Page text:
Smart Football’s college football viewing guide: opening weekend

After perusing the television listings and gametimes, I’ve set out a rough chart to see how much football I can force upon myself. Games of interest sorted by timeslot.

The best moment in football -- leading the men to the field

Thursday, Sept. 1.

Murray State at Louisville (ESPNU, 6:00pm): Obviously watch the game to see the good work Charlie Strong has done with Louisville’s development on defense and as a team generally, but also watch because Murray coach Chris Hatcher is an old Airraid guru who continues to throw the ball around. Hatcher won a Divison II National Title at Valdosta St, but his stint at Georgia Southern didn’t go quite as well. It’d be a shock if Louisville didn’t control the game, but, hey, Pat Forde already picked the Cardinals to lose this one.

Friday, Sept. 2.

TCU at Baylor (ESPN, 7:00pm): If you’re watching football this is your choice, and it’s actually a pretty good one. Art Briles and Robert Griffin III should continue to put on a show at Baylor, but Gary Patterson’s vaunted 4-2-5 defense should be able to control the game. Even if you don’t watch live (it’s unlikely that I will), it’s worth the DVR to study that Patterson/Briles matchup.

Saturday, Sept. 3.

Appalachian State at Virginia Tech (11:30am, ESPN3): This one has a big point spread, but Appy State is one of the best spread offense teams around; as VT defensive coordinator Bud Foster said in just a bit of hyperbole: “They’ve got a great scheme and they’ve been doing it a long time. I’m not sure what they do wasn’t invented right there. . . . A lot of people take credit for it, but these guys run it as good as anybody.” Foster knows a thing or two about defense, and his team will be stretched by the Appy State attack. Anytime there’s a disparity in levels talent should win out, but this one could get interesting.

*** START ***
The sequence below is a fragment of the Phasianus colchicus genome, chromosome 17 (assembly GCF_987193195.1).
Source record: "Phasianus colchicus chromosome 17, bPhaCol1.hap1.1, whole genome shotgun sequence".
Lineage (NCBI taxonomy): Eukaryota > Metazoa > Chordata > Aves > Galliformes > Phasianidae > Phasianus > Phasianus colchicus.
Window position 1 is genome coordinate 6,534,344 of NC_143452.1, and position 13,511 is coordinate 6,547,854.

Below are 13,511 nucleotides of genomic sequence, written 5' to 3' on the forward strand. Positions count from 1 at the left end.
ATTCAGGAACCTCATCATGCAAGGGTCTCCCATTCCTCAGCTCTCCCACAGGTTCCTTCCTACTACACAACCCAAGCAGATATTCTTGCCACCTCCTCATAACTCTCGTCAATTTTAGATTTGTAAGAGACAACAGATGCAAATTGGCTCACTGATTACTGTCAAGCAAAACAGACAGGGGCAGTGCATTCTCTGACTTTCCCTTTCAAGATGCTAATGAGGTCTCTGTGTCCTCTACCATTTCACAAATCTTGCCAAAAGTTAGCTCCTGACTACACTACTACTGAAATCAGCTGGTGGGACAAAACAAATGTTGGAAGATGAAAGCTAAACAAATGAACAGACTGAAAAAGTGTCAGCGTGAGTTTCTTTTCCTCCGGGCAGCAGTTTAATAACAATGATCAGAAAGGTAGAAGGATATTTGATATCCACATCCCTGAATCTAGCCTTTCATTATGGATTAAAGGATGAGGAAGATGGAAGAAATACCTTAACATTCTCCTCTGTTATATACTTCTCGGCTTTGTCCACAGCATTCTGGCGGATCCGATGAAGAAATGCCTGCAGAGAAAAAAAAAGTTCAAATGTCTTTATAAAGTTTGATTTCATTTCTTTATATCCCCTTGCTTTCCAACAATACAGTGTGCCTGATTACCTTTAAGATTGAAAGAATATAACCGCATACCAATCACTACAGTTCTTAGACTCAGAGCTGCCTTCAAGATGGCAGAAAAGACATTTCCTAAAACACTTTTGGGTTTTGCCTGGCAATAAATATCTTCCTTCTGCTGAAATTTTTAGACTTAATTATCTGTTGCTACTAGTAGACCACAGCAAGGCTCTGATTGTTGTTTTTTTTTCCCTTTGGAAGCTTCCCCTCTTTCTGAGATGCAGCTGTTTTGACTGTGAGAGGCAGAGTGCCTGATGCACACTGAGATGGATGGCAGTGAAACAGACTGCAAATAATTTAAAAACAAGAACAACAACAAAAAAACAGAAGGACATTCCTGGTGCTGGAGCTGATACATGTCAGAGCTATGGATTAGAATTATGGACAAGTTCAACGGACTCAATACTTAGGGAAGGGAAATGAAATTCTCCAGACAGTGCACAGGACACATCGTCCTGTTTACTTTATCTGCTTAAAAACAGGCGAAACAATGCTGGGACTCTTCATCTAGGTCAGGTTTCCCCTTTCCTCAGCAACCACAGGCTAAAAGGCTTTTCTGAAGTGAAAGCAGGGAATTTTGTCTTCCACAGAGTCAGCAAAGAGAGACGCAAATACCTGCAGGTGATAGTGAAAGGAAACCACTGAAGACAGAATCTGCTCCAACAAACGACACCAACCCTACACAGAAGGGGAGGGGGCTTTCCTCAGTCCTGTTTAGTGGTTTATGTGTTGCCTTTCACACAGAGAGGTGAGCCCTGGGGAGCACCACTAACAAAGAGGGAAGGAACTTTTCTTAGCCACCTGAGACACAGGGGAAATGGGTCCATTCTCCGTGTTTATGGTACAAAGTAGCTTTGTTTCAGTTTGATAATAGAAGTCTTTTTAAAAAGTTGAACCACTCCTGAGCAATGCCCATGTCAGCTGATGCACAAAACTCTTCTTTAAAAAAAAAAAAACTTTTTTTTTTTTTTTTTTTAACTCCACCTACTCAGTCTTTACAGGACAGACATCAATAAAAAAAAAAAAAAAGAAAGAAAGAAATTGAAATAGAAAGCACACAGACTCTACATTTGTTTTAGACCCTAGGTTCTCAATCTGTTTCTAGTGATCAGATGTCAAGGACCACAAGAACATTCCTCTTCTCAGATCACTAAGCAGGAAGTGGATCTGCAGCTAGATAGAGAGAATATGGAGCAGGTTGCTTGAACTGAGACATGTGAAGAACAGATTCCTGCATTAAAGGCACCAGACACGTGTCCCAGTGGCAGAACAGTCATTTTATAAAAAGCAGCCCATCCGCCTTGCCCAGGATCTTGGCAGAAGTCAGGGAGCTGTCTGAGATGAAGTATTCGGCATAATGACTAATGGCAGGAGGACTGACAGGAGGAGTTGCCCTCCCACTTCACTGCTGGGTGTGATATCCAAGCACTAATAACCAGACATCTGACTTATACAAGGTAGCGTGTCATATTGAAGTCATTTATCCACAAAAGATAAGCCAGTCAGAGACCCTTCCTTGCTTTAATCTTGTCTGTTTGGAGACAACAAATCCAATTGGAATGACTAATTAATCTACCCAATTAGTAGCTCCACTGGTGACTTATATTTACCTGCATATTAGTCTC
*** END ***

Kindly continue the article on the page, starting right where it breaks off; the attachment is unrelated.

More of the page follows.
Minnesota at USC (2:30pm, ABC or ESPN2): You can see my rationale for watching Jerry Kill’s debut over at DocSat. (It still could get ugly though.)

South Florida at Notre Dame (2:30pm, NBC): Notre Dame has a lot to potentially lose in this game, as if Brian Kelly opens this season with a stumble against a (supposedly) lesser but still talented opponent, good will might be in short supply. South Florida shouldn’t roll over but neither should it score a lot itself; the outcome of the game will largely depend on if Dayne Crist can show why he was picked to be ND’s signal-caller. This isn’t so much of a DVR-and-study game as it is one to keep your eye on: If it’s close into the fourth quarter, tensions will be high and the natives will be restless.

UCLA at Houston (2:30pm, FSN): Hinton seems to think UCLA has a lot to play for in this one, but, while I agree that Neuheisel is on thin ice, I have less confidence that UCLA’s offense will be able to do enough to slow down a Case Keenum led Cougar attack. Maybe Houston comes out in a flurry of turnovers, but unless UCLA’s defense plays lights out I see Kevin Sumlin’s squad (led by Keenum and co-offensive coordinators Kliff Kingsbury (a Mike Leach/Dan Holgorsen protege (and former quarterback)) and Jason Phillips) scoring at least 30 on UCLA. Do you see UCLA doing the same? In other news, I have no clue what offense Neuheisel is running these days, having given the Nevada pistol-option stuff a try last season. Maybe UCLA surprises me but I think Houston at home is a plenty safe bet.